Suicide is a huge topic. Views on suicide are influenced by religion and culture. I think in most cases it’s a last resort to address pain.
Virtually everyone has or will be affected by suicide. Almost a million people kill themselves every year.
People over 70 are the most likely to kill themselves.
But depression, chronic pain and substance abuse are risk factors for people of all ages. Those are also risk factors following a mTBI (mild traumatic brain injury). And, predictably, people who have suffered one or more mTBIs are at a higher risk of killing themselves.
Because the risk factors for suicide intertwine with many of the symptoms experienced after a personal injury (especially one involving mTBI) it’s unavoidable that some personal injury claimants will kill themselves before their cases have resolved.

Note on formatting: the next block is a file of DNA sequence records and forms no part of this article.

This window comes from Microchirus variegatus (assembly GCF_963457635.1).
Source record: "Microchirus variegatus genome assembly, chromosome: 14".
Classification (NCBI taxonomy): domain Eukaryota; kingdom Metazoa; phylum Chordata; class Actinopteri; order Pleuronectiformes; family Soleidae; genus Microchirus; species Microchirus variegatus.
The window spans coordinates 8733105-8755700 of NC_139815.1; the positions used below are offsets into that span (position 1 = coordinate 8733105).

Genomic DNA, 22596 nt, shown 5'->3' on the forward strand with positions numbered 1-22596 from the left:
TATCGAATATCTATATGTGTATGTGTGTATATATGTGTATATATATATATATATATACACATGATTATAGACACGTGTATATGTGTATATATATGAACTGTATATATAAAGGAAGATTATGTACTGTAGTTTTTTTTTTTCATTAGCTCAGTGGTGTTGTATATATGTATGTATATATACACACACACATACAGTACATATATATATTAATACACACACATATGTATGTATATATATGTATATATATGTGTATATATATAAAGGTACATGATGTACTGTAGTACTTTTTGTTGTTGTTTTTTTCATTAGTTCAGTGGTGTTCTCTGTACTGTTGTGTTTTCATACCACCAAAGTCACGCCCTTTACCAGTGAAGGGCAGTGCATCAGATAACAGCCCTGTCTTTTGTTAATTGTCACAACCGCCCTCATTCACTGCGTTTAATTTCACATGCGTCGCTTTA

When that happens does the suicide cut-off the defendant’s responsibility? Or is the suicide simply a foreseeable response to the symptoms caused by the defendant’s negligence and something for which the defendant is responsible?
In Washington there are two scenarios where the defendant is responsible:
1. When the suicide results from an act committed in “delirium or frenzy.”
2. When an uncontrollable impulse—resulting from a mental condition caused by the underlying injuries—impels the suicide.
The language used by commentators and courts is unfortunate. It’s stilted and old-fashioned, bringing to mind movies like Gaslight.
But once you get past the nomenclature, it makes sense. If someone has intractable pain the defendant should not be excused from responsibility because the injured person seeks the only remaining relief available to them: death.